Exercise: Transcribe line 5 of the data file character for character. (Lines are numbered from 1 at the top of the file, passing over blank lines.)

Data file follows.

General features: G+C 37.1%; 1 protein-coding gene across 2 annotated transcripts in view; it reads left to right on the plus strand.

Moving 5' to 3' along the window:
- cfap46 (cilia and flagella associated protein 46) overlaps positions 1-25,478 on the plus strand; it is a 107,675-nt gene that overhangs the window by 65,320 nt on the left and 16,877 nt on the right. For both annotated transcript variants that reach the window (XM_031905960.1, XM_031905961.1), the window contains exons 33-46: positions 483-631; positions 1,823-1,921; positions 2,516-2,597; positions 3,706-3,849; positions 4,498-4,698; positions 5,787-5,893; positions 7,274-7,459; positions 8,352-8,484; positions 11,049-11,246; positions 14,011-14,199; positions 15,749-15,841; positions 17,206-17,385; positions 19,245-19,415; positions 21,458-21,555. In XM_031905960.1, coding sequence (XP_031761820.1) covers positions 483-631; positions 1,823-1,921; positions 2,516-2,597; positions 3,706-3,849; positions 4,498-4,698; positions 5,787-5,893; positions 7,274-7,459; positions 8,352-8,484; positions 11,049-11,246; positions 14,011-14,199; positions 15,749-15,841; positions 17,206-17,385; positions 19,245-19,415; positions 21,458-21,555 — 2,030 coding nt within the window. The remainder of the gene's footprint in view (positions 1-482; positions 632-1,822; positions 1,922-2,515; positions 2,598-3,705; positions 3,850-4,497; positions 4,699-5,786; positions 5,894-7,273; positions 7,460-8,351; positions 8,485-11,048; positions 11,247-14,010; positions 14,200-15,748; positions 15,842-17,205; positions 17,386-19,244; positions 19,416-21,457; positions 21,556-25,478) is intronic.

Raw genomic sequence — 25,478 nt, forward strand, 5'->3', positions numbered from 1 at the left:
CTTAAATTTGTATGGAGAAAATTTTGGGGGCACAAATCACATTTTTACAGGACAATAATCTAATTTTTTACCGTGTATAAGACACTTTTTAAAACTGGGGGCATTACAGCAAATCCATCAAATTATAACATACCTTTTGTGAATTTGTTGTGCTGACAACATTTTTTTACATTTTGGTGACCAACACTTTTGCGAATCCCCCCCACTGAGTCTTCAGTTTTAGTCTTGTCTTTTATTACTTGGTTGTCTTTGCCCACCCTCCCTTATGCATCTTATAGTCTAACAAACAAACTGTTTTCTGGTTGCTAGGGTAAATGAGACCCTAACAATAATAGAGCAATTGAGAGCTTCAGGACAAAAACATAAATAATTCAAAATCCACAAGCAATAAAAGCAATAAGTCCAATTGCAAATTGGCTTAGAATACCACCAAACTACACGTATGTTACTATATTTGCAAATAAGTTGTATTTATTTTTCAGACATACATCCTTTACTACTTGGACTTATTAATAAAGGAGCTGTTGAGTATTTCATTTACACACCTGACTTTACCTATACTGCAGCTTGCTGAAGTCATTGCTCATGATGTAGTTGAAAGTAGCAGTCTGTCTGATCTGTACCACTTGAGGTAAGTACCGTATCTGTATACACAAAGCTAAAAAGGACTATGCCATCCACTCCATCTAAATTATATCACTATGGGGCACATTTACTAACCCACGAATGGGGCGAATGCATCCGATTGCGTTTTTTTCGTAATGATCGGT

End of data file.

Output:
CTTAAATTTGTATGGAGAAAATTTTGGGGGCACAAATCACATTTTTACAGGACAATAATCTAATTTTTTACCGTGTATAAGACACTTTTTAAAACTGGGGGCATTACAGCAAATCCATCAAATTATAACATACCTTTTGTGAATTTGTTGTGCTGACAACATTTTTTTACATTTTGGTGACCAACACTTTTGCGAATCCCCCCCACTGAGTCTTCAGTTTTAGTCTTGTCTTTTATTACTTGGTTGTCTTTGCCCACCCTCCCTTATGCATCTTATAGTCTAACAAACAAACTGTTTTCTGGTTGCTAGGGTAAATGAGACCCTAACAATAATAGAGCAATTGAGAGCTTCAGGACAAAAACATAAATAATTCAAAATCCACAAGCAATAAAAGCAATAAGTCCAATTGCAAATTGGCTTAGAATACCACCAAACTACACGTATGTTACTATATTTGCAAATAAGTTGTATTTATTTTTCAGACATACATCCTTTACTACTTGGACTTATTAATAAAGGAGCTGTTGAGTATTTCATTTACACACCTGACTTTACCTATACTGCAGCTTGCTGAAGTCATTGCTCATGATGTAGTTGAAAGTAGCAGTCTGTCTGATCTGTACCACTTGAGGTAAGTACCGTATCTGTATACACAAAGCTAAAAAGGACTATGCCATCCACTCCATCTAAATTATATCACTATGGGGCACATTTACTAACCCACGAATGGGGCGAATGCATCCGATTGCGTTTTTTTCGTAATGATCGGT